• I’ve a couple questions on this portrait, and the 1930 book from which it comes (published in a very limited edition of 200 copies. Any reader resident in the New York City area who would be willing to visit the New York Public Library, please contact me (see “the author” for contact information).

The interesting thing about the two portraits: “Jane Austin” is shown in the act of writing; Maria Compton is holding what I suspect are “plans” — and wasn’t Maria and her husband at one point knee-deep in “updating” their accommodations at Castle Ashby…

I used to be somewhat disappointed by this portrait of Maria, but putting it side-by-side with the “Austin” portrait, it now looks pretty good.

* * *

NB: By the way, I’m GRATEFUL for ALL the portraits I unearth: I now have two of Lady Northampton, this one and a profile view done by her niece Augusta Smith. I’ve a number of Emma, at least one of which looks nothing (really) like her. Until the advent of photography (and even then, don’t we all say: “That’s a horrible picture of me”), images depended on the artist, the amount of “flattery” in altering the sitter’s image, and oh so many other things. Even “Unseen Portrait” host, Martha Kearney, felt flattered at the portrait drawn of her during the show!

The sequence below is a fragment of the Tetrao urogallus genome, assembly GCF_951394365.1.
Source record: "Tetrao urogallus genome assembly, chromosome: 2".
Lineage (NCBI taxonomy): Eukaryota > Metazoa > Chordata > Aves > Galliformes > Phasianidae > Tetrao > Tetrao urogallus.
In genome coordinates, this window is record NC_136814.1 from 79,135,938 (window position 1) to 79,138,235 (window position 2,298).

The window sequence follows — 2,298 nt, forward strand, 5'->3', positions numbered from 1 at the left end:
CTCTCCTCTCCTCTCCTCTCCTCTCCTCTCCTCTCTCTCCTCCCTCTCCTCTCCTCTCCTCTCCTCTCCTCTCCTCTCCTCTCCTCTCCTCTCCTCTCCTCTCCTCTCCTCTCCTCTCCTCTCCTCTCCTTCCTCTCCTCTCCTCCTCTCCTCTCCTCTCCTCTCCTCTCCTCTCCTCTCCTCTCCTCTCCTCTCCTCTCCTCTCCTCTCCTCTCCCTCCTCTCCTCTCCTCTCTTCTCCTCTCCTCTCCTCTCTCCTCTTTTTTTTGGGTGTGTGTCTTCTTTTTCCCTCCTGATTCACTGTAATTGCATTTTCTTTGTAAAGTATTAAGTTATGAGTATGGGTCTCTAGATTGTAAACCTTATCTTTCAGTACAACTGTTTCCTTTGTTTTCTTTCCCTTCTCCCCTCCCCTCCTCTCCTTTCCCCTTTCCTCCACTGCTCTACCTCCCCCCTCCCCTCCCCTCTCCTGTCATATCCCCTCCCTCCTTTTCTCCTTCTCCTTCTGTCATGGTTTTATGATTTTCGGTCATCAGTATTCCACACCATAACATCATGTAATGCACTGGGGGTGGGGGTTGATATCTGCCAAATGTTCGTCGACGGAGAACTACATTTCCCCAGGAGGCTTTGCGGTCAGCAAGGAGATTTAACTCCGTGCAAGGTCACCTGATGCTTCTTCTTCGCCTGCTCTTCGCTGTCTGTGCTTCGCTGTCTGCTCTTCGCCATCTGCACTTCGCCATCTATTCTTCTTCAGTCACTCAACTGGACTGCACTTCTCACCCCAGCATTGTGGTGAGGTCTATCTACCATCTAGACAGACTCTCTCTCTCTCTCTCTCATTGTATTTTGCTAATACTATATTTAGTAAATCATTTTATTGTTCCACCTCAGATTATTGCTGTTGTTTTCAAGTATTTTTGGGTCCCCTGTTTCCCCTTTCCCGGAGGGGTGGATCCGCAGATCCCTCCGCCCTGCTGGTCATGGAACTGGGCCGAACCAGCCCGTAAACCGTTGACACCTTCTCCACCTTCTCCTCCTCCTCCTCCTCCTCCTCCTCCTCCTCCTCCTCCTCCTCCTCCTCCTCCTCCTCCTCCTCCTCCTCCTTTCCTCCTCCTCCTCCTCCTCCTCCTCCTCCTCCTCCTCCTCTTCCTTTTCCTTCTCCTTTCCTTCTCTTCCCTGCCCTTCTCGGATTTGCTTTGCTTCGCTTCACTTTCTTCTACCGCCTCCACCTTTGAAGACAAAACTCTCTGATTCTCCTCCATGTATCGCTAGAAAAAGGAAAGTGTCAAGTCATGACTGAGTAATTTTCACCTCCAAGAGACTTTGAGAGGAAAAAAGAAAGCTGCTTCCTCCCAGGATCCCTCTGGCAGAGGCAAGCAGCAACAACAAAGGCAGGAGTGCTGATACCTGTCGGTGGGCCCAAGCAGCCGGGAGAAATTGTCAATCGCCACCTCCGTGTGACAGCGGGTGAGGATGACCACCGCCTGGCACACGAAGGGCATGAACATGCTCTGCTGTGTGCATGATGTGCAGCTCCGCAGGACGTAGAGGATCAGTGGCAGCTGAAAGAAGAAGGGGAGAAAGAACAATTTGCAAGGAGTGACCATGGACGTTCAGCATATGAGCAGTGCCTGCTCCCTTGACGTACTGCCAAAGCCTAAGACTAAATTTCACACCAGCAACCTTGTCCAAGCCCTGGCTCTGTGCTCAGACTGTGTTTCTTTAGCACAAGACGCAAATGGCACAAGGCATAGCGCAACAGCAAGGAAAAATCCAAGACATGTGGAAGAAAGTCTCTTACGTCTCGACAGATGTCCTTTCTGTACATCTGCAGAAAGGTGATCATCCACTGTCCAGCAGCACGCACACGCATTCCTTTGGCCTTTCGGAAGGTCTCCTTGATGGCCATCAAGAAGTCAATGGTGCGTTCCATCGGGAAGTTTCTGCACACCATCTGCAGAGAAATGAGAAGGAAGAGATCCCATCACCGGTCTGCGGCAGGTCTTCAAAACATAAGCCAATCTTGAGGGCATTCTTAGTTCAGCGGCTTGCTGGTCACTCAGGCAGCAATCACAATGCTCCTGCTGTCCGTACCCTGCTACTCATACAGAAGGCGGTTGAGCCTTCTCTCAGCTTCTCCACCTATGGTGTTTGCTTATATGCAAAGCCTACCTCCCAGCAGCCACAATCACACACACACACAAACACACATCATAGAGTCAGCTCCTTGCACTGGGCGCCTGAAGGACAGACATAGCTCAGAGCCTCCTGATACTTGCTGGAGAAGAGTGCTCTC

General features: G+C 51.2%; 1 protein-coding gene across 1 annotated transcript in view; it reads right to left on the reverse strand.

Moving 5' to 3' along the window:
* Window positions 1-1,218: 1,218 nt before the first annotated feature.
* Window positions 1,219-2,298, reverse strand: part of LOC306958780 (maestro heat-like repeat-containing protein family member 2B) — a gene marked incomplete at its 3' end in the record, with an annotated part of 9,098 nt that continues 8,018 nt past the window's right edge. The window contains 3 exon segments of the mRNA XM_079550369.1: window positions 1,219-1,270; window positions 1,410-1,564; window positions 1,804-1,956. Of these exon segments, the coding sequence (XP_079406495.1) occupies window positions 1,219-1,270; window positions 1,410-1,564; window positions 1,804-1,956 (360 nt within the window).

Images make no difference about how I perceive the “inner” Emma and Mary et al — but I sure LOVE to see all representations of them and the rest of the family.

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Walter Scott & the “Big Bow Wow”

November 16, 2011 at 7:35 pm (books, diaries, history, research) (, , , , , )

Scholars and readers of Jane Austen remember well that Walter Scott wrote of his inability to create the quiet fiction of Austen, but was great at what he called “the big bow wow”.